This year marks the 100th anniversary of voting rights for women. We have the most diverse parliament in our history and our second female Prime Minister. It’s a well-known fact that diversity helps overcome challenges, drives innovation, and helps organisations to compete in different markets – it goes without saying that we need more women in business.
We had the pleasure of speaking to Antonia Romeo, Permanent Secretary of the Department for International Trade.
Where are we with achieving gender equality in the UK, and what has it done?
We have come a long way in achieving gender equality in the UK, but there’s still plenty more to be done.
A recent report highlighted that strong gender equality would add $12 trillion in global growth, and trade in particular is proven to play an important role in driving women’s economic empowerment.
However, the gender disparity evident at senior levels, coupled with the significant discrepancies around the gender pay gap are challenges which need to be addressed by industries across the UK.
54% of us in the Civil Service are female, and it’s good that 43% of Senior Civil Servants are female, but only when you consider that in 2010 it was just 35%. We must continue to champion and deliver vital government initiatives to help advance gender equality at a faster rate.
Last month, I was pleased to launch the Department for International Trade’s Women in FinTech Global Initiative, in partnership with Innovate Finance and the City of London. This is a bespoke initiative to attract female FinTech entrepreneurs to the UK to help increase the diversity on our FinTech ecosystem.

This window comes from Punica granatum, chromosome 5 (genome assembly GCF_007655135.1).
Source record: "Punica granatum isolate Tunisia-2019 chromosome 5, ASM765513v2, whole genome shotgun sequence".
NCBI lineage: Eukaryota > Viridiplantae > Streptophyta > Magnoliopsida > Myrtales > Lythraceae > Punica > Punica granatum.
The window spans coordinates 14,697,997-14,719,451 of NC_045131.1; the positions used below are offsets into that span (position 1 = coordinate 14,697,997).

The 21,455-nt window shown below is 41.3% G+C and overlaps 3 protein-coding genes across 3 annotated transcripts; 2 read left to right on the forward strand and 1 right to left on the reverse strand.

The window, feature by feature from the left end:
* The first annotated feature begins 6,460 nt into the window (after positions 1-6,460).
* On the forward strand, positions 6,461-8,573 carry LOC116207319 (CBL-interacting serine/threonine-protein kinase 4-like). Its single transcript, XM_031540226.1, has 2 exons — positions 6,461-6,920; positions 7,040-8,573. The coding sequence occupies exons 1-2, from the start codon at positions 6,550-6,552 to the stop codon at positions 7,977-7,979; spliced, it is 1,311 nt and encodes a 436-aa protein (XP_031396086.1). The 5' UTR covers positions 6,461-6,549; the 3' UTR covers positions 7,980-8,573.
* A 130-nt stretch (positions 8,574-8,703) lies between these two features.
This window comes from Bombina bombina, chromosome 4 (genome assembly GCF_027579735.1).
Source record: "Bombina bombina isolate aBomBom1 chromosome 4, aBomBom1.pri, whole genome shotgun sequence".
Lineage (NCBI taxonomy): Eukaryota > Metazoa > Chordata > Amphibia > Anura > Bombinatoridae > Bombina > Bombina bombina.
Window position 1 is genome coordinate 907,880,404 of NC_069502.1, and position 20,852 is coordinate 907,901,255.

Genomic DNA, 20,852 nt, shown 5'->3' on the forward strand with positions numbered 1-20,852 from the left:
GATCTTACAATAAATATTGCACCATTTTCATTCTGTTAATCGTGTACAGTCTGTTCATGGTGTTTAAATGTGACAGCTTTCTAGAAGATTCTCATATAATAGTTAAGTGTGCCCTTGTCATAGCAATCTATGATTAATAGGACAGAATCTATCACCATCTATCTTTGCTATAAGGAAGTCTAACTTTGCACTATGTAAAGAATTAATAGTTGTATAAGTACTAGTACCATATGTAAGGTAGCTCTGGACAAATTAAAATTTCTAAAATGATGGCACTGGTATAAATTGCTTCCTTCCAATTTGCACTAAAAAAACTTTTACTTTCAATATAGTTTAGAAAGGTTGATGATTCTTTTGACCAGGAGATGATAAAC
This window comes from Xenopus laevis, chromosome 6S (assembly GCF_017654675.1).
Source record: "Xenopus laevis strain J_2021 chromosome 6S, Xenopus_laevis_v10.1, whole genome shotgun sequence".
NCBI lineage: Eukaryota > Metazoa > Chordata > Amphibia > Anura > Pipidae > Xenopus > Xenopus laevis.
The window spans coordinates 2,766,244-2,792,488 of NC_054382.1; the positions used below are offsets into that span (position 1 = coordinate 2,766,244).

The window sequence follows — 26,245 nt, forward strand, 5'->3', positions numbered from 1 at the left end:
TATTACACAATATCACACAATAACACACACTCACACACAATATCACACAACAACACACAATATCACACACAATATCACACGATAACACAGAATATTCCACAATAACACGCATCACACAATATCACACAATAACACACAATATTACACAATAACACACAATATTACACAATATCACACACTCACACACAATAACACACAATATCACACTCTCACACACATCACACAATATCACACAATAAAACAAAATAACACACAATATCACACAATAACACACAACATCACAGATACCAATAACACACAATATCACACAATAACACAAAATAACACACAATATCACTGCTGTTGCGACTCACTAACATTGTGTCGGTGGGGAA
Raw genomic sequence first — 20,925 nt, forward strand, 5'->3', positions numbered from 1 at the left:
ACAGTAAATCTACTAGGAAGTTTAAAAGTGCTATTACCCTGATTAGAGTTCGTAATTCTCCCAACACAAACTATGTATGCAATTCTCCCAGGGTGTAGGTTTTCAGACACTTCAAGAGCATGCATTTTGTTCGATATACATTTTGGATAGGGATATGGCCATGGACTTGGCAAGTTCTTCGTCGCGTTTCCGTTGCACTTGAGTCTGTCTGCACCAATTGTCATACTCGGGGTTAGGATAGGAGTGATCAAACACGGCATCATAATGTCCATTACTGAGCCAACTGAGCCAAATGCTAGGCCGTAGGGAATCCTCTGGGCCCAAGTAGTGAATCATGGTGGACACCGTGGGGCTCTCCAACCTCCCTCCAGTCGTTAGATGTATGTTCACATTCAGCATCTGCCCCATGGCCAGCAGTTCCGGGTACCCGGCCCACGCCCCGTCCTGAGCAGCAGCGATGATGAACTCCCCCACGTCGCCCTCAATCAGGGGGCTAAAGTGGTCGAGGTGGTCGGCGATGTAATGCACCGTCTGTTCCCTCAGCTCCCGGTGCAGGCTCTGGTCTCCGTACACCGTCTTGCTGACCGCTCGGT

A review in 2015, into representation of women in senior managerial roles in financial services found that women made up just 14% of Executive Committees in the Financial Services sector. In response to this, HM Treasury set up the Women in Finance Charter. The Charter commits signatories to agree to a series of recommendations that aim to promote women into leadership positions in the financial services.
As of today, 300 organisations have signed up to the Charter, including UK Export Finance (UKEF), which is part of the DIT family. After signing the Charter last year, UKEF set a target to treble female representation within the senior leadership team to 30% by 2020. I am delighted that UKEF have met this target and are looking ahead to see how they can increase these numbers even further.
In September, HM Treasury also launched a review into the barriers that women face in starting and growing a business. The results will help inform our approach in providing support for female-led SMEs looking to export.
Additionally, in response to the Buenos Aires Declaration 2017 on women’s economic empowerment, the UK committed to taking a gender-responsive approach to trade, and create a trading framework that delivers for female exporters and upholds gender equality.
As part of this ambition, the Prime Minister launched the ‘SheTrades Commonwealth’ programme in April 2018, providing £7m new funding to enhance the competitiveness of women entrepreneurs in a number of Commonwealth countries, connecting them to international markets and investment opportunities.
At DIT, we are proud to support ‘SheTrades Commonwealth’. The programme delivers an innovative ‘Global Outlook’ on trade and gender equality to help governments access the data needed to implement gender responsive trade policies that will benefit millions of female entrepreneurs.
Our focus remains on championing diversity and inclusion, reducing bias, and working to ensure that the Civil Service continues in our ambition of becoming the UK’s most inclusive employer by 2020.
Follow Antonia Romeo on Twitter: @AntoniaRomeoUK